- Pushmo has a giant Nintendo 3DS puzzle.
- One of the bosses in Hyper Zone, an early SNES game by HAL Labs, is shaped like the face button layout on the SNES controller.
- There's sort of an example of this in EarthBound, in the form of something a cop in Onett says to Ness: "At times like this, kids like you should be playing Nintendo games."
- "I can't wait for EarthBound to come out on the Super Nintendo!"
- The Prepper Pad from ZombiU was deliberately designed to look like a Wii U GamePad.
- In Conker's Bad Fur Day, one of Conker's idle animations is him playing Killer Instinct on the Game Boy Color, with an 8-bit version of Jago's theme from Killer Instinct 2.
- In Banjo Kazooie, the 3rd file on the file select screen is a scene of Banjo playing the main theme on a Game Boy.
- For the Mii Plaza in the 3DS, you can acquire hats for the Miis shaped like the 3DS, NES, and the Famicom by playing Find Mii multiple times. The update that added the plaza ticket games also added hats for Nintendo's other hardware, including different hats for the SNES and Super Famicom.
- A Gamecube Console and several controllers can be seen on the main menu of Gotcha Force
- In The Wonderful 101, Wonder-Red holding a WII-U gamepad in different positions of reclining is a representation for the difficulty settings, and Wonder-Black is never seen without a Game & Watch in his hands.
- One of the E-series in Sonic Adventure had visible Sega Dreamcasts built in it.
- And in the opening cutscene of Sonic Unleashed a Dreamcast can be seen in Eggmans pod when he fires at Earth to awaken Dark Gaia.
- Likewise, a Sega Genesis/Mega Drive appears in the Hub Level in Sonic Generations (X360 and PS3 versions only). It lets you play the original game once you get enough skill points.
- In Sonic Chronicles, a Model 1 Sega Genesis can be seen alongside an Egg Robo in the Metropolis level. Also, while the console itself does not appear in the Kron Colony level, a Sega Genesis controller can be seen hanging from a beam in Nestor's home.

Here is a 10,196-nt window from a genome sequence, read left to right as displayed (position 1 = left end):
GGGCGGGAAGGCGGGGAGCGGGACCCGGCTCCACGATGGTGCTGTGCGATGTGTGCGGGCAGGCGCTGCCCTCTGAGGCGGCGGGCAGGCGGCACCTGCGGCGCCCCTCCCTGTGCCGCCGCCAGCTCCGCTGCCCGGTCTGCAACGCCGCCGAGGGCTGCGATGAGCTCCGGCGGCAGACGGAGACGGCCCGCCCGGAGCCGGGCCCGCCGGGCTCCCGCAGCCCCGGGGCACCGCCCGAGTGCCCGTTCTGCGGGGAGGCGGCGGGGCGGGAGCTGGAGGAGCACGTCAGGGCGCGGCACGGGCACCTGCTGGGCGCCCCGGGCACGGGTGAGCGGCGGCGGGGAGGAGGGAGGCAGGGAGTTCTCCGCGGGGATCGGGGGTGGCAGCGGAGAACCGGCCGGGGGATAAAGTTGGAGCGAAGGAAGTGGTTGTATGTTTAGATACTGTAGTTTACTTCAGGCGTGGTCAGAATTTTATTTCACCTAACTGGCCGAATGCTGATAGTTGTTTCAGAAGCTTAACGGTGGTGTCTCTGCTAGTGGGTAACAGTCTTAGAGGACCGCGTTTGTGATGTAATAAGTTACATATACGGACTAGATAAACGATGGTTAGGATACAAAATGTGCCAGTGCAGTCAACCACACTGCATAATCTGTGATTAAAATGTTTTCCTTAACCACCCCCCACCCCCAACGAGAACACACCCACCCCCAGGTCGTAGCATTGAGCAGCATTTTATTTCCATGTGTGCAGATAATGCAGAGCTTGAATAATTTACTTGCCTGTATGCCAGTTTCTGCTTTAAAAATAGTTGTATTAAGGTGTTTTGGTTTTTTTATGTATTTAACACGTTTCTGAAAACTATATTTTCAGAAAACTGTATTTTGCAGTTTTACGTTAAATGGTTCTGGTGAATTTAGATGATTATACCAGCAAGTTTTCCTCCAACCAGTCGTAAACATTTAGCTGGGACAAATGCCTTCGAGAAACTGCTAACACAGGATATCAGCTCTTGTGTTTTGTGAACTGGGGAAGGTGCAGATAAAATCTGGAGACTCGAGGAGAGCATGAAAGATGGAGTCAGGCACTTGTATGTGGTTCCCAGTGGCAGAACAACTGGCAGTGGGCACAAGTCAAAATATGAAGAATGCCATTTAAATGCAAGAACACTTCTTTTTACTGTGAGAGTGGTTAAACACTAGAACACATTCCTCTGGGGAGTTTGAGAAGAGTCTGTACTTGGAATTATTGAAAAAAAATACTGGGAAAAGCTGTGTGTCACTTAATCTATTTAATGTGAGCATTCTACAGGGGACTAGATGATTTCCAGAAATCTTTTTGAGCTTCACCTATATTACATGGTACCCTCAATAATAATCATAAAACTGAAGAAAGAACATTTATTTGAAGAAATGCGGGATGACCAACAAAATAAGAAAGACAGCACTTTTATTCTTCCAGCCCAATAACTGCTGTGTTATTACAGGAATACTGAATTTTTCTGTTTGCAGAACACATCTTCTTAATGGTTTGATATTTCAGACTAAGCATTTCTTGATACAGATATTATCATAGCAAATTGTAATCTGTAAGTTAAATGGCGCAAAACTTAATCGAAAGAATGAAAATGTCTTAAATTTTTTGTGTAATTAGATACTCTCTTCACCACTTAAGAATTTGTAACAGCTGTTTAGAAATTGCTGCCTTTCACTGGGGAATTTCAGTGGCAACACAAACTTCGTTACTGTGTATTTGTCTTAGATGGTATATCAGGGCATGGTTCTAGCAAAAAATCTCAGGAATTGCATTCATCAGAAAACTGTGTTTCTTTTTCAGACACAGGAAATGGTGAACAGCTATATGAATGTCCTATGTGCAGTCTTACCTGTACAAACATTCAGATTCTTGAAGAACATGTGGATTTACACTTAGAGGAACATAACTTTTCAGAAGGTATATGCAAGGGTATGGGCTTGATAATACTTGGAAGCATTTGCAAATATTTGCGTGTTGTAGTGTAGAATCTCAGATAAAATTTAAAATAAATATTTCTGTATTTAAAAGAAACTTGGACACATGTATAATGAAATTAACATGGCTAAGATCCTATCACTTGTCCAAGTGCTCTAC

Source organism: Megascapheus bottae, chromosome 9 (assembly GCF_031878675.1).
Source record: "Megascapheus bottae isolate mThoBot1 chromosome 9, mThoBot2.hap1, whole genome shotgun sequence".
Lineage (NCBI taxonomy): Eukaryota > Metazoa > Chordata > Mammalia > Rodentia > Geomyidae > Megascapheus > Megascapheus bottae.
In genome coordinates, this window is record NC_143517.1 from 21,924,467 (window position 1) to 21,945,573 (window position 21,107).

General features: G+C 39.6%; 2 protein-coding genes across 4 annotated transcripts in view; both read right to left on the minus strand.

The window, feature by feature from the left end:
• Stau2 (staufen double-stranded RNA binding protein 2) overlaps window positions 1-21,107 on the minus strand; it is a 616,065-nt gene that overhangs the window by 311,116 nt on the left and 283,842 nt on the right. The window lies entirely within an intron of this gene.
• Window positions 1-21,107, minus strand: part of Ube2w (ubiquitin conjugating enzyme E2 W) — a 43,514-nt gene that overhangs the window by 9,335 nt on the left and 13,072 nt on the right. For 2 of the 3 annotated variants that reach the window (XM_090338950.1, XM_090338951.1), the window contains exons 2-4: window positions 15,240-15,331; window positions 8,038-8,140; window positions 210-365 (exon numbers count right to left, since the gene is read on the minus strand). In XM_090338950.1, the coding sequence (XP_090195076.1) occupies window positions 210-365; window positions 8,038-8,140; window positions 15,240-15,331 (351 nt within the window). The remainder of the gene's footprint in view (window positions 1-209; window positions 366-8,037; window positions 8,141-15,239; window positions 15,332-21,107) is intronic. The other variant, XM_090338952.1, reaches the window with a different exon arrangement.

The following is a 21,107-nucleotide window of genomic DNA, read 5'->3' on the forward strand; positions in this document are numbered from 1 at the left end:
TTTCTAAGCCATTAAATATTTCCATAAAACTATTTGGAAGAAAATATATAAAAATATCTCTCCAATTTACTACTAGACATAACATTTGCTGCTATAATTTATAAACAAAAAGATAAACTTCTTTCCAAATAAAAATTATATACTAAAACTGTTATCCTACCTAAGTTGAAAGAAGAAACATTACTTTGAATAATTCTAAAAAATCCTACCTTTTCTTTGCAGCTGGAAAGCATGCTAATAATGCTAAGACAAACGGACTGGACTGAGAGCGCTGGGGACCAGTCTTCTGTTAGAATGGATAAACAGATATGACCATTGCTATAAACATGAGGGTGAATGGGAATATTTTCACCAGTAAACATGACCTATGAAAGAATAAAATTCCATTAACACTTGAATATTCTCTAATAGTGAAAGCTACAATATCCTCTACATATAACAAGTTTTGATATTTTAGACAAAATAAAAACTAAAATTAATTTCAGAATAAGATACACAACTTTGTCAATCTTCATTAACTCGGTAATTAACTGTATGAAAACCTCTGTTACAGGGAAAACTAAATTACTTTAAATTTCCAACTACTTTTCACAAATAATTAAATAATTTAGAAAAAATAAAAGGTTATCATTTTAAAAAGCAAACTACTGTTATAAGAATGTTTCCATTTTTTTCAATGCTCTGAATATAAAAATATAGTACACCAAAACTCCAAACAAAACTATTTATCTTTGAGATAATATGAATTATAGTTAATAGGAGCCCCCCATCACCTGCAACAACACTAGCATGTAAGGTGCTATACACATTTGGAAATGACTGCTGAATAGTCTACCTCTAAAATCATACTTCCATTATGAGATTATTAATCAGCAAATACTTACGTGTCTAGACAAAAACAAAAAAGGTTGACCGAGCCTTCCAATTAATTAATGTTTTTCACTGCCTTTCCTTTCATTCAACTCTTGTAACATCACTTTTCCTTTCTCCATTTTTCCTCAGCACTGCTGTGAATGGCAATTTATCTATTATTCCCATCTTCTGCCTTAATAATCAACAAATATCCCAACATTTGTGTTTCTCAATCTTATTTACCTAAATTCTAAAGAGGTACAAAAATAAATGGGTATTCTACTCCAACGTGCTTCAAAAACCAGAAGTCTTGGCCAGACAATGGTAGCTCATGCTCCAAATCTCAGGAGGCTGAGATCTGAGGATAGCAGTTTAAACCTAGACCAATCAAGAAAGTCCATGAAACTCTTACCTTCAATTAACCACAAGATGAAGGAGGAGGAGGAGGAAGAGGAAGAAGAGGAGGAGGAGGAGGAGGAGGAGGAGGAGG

- Phantasy Star Portable has most of the Sega consoles as weapons: the Mark III, the Master System, the Genesis, the Saturn and the Dreamcast.
- In Shenmue, Ryo Hazuki has what appears to be a Sega Saturn console in his house; odd, considering that the game takes place in the mid-1980s.
- Pulseman has a picture of a Mega Drive in the background of the first stage.
- The Genesis version of Aladdin has tons of said systems in the background of the level taking place inside Genie's lamp. Justified, considering The Genie Knows Jack Nicholson.
- In The Typing of the Dead, the player character has a Sega Dreamcast strapped to his back.
- In the Sega CD version of The Adventures Of Willy Beamish, Willy's Game Buddy looks like a Game Gear.
- In Virtual-ON, the original Virtuaroids had drive engines shaped like Sega Saturns in their backs. The original game was quite popular on that console. In Oratorio Tangram, they were upgraded to Dreamcasts.